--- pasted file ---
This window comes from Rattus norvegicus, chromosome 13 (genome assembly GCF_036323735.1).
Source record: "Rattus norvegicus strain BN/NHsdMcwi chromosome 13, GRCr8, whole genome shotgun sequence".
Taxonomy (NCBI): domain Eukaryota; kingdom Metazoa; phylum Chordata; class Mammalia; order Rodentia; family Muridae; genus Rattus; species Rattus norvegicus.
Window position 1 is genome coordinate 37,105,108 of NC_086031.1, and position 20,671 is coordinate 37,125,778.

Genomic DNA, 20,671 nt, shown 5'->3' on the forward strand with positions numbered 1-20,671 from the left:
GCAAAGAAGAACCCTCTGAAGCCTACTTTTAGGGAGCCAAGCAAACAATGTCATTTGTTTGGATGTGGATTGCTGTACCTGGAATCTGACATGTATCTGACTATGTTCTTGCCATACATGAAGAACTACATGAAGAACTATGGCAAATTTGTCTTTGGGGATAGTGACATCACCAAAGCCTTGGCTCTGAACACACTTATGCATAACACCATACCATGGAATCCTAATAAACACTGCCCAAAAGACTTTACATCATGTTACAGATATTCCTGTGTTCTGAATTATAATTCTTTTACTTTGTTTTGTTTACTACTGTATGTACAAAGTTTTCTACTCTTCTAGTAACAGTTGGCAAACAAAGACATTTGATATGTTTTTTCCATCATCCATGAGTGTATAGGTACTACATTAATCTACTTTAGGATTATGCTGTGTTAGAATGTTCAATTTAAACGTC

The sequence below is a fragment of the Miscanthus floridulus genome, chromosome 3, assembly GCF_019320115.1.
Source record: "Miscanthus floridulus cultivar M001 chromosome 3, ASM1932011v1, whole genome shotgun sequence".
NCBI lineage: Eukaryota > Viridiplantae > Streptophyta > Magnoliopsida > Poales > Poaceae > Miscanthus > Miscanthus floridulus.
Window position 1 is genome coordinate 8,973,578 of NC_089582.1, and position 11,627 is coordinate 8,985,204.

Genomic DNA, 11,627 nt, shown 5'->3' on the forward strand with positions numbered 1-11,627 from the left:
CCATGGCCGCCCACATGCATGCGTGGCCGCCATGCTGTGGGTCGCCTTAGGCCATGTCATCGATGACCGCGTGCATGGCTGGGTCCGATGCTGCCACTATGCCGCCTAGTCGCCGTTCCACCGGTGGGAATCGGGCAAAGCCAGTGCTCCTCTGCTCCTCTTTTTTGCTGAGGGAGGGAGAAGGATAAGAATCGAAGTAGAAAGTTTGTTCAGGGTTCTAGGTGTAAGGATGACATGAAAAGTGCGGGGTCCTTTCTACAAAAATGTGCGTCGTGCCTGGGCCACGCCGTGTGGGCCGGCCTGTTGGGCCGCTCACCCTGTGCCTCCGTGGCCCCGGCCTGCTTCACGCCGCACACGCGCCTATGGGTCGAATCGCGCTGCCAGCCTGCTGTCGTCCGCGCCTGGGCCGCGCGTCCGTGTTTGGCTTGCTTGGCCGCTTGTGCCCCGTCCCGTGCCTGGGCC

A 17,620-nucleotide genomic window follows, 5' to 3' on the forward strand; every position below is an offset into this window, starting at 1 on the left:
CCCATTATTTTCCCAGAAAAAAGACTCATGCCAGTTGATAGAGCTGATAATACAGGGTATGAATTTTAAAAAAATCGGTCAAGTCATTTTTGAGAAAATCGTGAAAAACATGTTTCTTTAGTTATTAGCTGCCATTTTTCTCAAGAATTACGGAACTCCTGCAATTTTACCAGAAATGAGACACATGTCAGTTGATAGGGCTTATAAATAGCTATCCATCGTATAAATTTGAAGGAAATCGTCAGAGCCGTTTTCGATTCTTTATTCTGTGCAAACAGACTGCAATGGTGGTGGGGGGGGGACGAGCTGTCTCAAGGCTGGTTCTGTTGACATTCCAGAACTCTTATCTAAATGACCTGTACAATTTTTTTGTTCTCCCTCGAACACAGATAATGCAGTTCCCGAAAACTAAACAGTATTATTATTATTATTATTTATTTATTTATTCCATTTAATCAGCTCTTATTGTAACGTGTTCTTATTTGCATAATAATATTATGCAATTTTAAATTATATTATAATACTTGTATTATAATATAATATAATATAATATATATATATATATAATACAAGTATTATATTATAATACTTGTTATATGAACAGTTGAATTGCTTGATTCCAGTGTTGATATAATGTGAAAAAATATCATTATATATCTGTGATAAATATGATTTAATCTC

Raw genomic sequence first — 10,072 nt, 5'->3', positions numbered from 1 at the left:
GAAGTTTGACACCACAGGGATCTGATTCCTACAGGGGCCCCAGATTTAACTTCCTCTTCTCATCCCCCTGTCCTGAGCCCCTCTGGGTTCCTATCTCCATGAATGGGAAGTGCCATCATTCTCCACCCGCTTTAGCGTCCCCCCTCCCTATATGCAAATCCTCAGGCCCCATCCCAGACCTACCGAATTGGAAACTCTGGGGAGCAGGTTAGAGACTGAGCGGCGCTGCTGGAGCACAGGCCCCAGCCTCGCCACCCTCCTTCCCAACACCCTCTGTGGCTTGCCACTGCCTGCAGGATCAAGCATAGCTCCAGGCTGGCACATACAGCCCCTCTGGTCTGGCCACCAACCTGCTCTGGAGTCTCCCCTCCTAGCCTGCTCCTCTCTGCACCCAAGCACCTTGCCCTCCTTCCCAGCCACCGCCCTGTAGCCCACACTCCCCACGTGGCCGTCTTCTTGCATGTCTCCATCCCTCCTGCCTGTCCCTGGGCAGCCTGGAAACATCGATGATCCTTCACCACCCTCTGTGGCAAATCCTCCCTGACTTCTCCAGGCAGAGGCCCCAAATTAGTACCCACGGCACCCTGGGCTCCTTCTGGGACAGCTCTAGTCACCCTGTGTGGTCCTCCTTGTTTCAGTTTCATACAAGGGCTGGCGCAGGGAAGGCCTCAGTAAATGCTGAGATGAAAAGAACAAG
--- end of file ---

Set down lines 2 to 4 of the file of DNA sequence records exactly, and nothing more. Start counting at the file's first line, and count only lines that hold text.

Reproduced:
Source record: "Rattus norvegicus strain BN/NHsdMcwi chromosome 13, GRCr8, whole genome shotgun sequence".
Taxonomy (NCBI): domain Eukaryota; kingdom Metazoa; phylum Chordata; class Mammalia; order Rodentia; family Muridae; genus Rattus; species Rattus norvegicus.
Window position 1 is genome coordinate 37,105,108 of NC_086031.1, and position 20,671 is coordinate 37,125,778.